It is this challenging spirit that has produced projects for them such as using the X‑Box Connect to create a typeface based on human gestures made with the body, and then seeing the potential in the outcome to use it in a music video for a client. Or the project where they created a 3D advent calendar by hacking the 3D printers to print using chocolate.

Terry moved on to his next key message – Open up your doors to other people. Learn and be inspired.” He discussed how this was about not just playing and working with the people in your studio, but opening up your doors to the creative people and studios around you. He talked about a conductive ink hackday’ that they had at Moving Brands over one weekend, where local creatives and studios were invited in to take part in a one day brief. It encouraged them to just take one idea and gun it’ — to be bold and brave with their ideas — maybe it will be amazing and successful, or may be it will just crash and burn. But it will have been brave and bold. He also talked about how the days after the hack weekend in the studio were full of energy and buzz, and that he realised how energising exercises like this can be for a studio. 

Don’t forget, at the end of the day, it’s about having fun.” This key message resonates throughout the work that Terry showed from Moving Brands, and also the previous work that he has done — the Comedy Carpet being a prime example. He also went into great depth about a project at Moving Brands with Film Nation — an organisation that is backed by BFI and the National Lottery that encourages young people to get into film. They already ran initiatives like training programmes and a film club, but they were starting a new programme called Adventures in Film’ and wanted an identity to go with it. Initially, the project was a pitch, and Terry talked around the stigma of to pitch or not to pitch’, and the discussions they had around including full creative or just credentials. They saw the pitch as an opportunity, and followed the mantra of if you are going to go for it, go for it’. A pitch can be one of the only times that you can truly tell a client how it is; and how it should be. And also, this opportunity was giving them the chance to pitch to a board that included the founder of IMDB and also the director of Film 4, so with that in mind, they went for it. They took the Moving Brands approach of leading with a film that told a story, and how the identity for Adventures in Film’ would centre around a dynamic and playful logo mark and typeface, which acted as a looking glass into the world of film. Terry gave us an in depth look at the entire creative process that went into the project, from the moving, dynamic identity system, to the workshops they took out with a range of children from 5 – 18 year olds. This helped them see how they reacted to the brand, helping them think about the project from an end users point of view — whether that be the young people who are engaging with the brand every day, or financial investors who without, the organisation would be not be able to function. They went into a renaming process, and the structure behind that, and ended on the final identity for Into Film’. The full case study will be launched on the Moving Brands website soon.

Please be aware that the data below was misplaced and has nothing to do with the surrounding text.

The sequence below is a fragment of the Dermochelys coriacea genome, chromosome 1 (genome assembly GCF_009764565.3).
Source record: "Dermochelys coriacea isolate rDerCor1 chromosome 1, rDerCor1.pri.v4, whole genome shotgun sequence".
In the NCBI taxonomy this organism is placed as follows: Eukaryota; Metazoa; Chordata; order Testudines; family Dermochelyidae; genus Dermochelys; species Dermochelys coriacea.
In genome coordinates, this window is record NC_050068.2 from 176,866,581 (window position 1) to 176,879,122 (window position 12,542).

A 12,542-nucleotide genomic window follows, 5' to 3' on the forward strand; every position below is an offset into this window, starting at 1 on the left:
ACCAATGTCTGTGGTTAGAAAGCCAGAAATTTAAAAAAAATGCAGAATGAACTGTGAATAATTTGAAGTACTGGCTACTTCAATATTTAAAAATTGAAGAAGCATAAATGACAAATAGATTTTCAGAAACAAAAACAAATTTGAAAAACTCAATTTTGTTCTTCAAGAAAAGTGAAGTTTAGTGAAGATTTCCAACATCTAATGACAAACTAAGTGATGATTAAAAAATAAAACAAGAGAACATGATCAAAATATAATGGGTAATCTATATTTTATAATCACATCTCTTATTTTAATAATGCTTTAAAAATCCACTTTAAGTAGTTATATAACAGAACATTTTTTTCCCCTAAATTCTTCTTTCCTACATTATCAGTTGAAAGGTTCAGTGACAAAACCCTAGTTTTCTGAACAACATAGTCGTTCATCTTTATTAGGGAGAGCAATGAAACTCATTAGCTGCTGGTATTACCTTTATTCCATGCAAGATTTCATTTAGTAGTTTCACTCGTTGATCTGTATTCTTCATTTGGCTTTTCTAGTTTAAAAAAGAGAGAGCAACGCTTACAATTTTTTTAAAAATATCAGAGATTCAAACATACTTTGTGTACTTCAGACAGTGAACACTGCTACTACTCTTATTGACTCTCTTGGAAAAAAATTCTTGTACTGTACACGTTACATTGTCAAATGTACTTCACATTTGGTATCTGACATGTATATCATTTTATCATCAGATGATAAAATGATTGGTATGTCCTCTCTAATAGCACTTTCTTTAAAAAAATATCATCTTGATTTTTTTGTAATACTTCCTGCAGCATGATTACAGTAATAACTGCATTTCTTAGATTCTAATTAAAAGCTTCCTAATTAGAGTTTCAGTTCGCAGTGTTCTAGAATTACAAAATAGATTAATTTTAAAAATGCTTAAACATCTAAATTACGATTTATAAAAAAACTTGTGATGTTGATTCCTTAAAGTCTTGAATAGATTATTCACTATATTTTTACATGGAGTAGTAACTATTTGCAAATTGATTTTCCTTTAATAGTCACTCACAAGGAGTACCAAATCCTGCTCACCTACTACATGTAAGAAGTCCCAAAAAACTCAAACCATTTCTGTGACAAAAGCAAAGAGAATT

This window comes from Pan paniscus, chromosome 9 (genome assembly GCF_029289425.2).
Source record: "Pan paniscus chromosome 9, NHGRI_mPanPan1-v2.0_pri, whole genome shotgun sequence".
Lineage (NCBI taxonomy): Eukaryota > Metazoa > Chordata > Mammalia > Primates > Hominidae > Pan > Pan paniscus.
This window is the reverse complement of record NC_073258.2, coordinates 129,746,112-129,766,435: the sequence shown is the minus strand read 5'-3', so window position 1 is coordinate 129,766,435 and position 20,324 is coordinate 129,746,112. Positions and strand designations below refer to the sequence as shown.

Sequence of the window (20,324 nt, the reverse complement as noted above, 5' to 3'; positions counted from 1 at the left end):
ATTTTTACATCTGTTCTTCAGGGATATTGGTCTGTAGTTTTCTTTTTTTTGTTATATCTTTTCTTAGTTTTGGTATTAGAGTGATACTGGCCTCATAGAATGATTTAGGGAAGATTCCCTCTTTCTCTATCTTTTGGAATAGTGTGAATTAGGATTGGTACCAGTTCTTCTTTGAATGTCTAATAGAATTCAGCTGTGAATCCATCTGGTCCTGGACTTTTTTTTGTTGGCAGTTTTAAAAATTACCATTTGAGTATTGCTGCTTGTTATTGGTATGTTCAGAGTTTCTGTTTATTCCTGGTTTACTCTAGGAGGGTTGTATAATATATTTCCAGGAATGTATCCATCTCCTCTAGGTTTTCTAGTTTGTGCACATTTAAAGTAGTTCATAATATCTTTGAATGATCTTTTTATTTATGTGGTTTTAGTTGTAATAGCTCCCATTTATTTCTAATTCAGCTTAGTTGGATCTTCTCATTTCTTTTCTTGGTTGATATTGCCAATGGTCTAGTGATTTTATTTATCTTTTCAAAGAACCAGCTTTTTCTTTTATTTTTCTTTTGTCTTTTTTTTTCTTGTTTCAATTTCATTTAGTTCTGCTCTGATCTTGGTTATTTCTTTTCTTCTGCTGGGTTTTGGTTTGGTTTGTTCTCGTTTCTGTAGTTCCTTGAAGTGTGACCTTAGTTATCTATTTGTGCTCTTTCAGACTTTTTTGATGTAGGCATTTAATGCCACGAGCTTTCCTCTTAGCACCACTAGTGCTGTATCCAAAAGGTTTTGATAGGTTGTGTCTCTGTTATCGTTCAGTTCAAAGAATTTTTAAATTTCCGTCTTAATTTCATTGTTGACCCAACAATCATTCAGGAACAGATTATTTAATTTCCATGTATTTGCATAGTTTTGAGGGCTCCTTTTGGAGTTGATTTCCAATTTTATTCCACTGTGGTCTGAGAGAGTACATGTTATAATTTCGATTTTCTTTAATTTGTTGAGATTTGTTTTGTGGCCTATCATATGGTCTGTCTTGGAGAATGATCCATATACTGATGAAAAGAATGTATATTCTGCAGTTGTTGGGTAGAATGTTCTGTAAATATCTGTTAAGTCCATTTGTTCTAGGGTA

And that was about it! Murmurs from the audience were overheard saying how it was one of the most enjoyable and informative talks that WEDF have put on, and how it was incredibly insightful to see another studio approaches presenting ideas and case studies to clients. Terry’s final key message was Make time for play’ which is something we all definitely need to do more of.

Photo by Adrian Barclay.